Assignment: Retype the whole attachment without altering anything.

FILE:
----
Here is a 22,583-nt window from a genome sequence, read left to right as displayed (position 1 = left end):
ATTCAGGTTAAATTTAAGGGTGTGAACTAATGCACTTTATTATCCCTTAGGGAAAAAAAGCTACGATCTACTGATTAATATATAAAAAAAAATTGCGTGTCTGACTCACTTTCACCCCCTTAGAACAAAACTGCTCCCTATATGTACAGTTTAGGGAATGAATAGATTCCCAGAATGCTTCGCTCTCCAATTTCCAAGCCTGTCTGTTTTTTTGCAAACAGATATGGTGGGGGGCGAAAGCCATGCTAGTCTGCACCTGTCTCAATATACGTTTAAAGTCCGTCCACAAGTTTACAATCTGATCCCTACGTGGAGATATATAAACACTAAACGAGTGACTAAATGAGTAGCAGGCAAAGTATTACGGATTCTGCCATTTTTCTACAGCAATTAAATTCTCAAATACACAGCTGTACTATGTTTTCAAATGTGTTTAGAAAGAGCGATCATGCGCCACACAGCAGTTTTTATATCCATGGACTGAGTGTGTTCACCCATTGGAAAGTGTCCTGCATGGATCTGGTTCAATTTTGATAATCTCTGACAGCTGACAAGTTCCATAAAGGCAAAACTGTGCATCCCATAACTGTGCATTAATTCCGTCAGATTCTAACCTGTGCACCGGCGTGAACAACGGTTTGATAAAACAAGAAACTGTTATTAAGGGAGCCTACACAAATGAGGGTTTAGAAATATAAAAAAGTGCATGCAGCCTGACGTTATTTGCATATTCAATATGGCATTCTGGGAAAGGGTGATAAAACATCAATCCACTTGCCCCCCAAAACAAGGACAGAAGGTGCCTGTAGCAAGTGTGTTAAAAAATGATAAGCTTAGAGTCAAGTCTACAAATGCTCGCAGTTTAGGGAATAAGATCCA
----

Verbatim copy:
Here is a 22,583-nt window from a genome sequence, read left to right as displayed (position 1 = left end):
ATTCAGGTTAAATTTAAGGGTGTGAACTAATGCACTTTATTATCCCTTAGGGAAAAAAAGCTACGATCTACTGATTAATATATAAAAAAAAATTGCGTGTCTGACTCACTTTCACCCCCTTAGAACAAAACTGCTCCCTATATGTACAGTTTAGGGAATGAATAGATTCCCAGAATGCTTCGCTCTCCAATTTCCAAGCCTGTCTGTTTTTTTGCAAACAGATATGGTGGGGGGCGAAAGCCATGCTAGTCTGCACCTGTCTCAATATACGTTTAAAGTCCGTCCACAAGTTTACAATCTGATCCCTACGTGGAGATATATAAACACTAAACGAGTGACTAAATGAGTAGCAGGCAAAGTATTACGGATTCTGCCATTTTTCTACAGCAATTAAATTCTCAAATACACAGCTGTACTATGTTTTCAAATGTGTTTAGAAAGAGCGATCATGCGCCACACAGCAGTTTTTATATCCATGGACTGAGTGTGTTCACCCATTGGAAAGTGTCCTGCATGGATCTGGTTCAATTTTGATAATCTCTGACAGCTGACAAGTTCCATAAAGGCAAAACTGTGCATCCCATAACTGTGCATTAATTCCGTCAGATTCTAACCTGTGCACCGGCGTGAACAACGGTTTGATAAAACAAGAAACTGTTATTAAGGGAGCCTACACAAATGAGGGTTTAGAAATATAAAAAAGTGCATGCAGCCTGACGTTATTTGCATATTCAATATGGCATTCTGGGAAAGGGTGATAAAACATCAATCCACTTGCCCCCCAAAACAAGGACAGAAGGTGCCTGTAGCAAGTGTGTTAAAAAATGATAAGCTTAGAGTCAAGTCTACAAATGCTCGCAGTTTAGGGAATAAGATCCA